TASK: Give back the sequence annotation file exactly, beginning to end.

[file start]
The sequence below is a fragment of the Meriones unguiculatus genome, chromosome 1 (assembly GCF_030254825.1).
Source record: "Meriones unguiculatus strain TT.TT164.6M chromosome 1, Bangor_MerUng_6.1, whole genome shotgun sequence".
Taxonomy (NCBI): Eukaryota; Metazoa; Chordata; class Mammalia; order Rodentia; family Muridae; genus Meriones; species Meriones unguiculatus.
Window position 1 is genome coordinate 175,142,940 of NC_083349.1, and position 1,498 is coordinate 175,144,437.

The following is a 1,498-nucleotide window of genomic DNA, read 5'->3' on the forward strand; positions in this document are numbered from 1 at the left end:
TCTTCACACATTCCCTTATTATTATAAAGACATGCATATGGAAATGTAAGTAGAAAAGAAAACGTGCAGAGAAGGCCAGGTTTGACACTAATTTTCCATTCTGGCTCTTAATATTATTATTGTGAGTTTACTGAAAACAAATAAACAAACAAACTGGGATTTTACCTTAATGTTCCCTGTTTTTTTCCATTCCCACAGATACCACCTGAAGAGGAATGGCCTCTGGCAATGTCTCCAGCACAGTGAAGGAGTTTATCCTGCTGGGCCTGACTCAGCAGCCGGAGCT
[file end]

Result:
The sequence below is a fragment of the Meriones unguiculatus genome, chromosome 1 (assembly GCF_030254825.1).
Source record: "Meriones unguiculatus strain TT.TT164.6M chromosome 1, Bangor_MerUng_6.1, whole genome shotgun sequence".
Taxonomy (NCBI): Eukaryota; Metazoa; Chordata; class Mammalia; order Rodentia; family Muridae; genus Meriones; species Meriones unguiculatus.
Window position 1 is genome coordinate 175,142,940 of NC_083349.1, and position 1,498 is coordinate 175,144,437.

The following is a 1,498-nucleotide window of genomic DNA, read 5'->3' on the forward strand; positions in this document are numbered from 1 at the left end:
TCTTCACACATTCCCTTATTATTATAAAGACATGCATATGGAAATGTAAGTAGAAAAGAAAACGTGCAGAGAAGGCCAGGTTTGACACTAATTTTCCATTCTGGCTCTTAATATTATTATTGTGAGTTTACTGAAAACAAATAAACAAACAAACTGGGATTTTACCTTAATGTTCCCTGTTTTTTTCCATTCCCACAGATACCACCTGAAGAGGAATGGCCTCTGGCAATGTCTCCAGCACAGTGAAGGAGTTTATCCTGCTGGGCCTGACTCAGCAGCCGGAGCT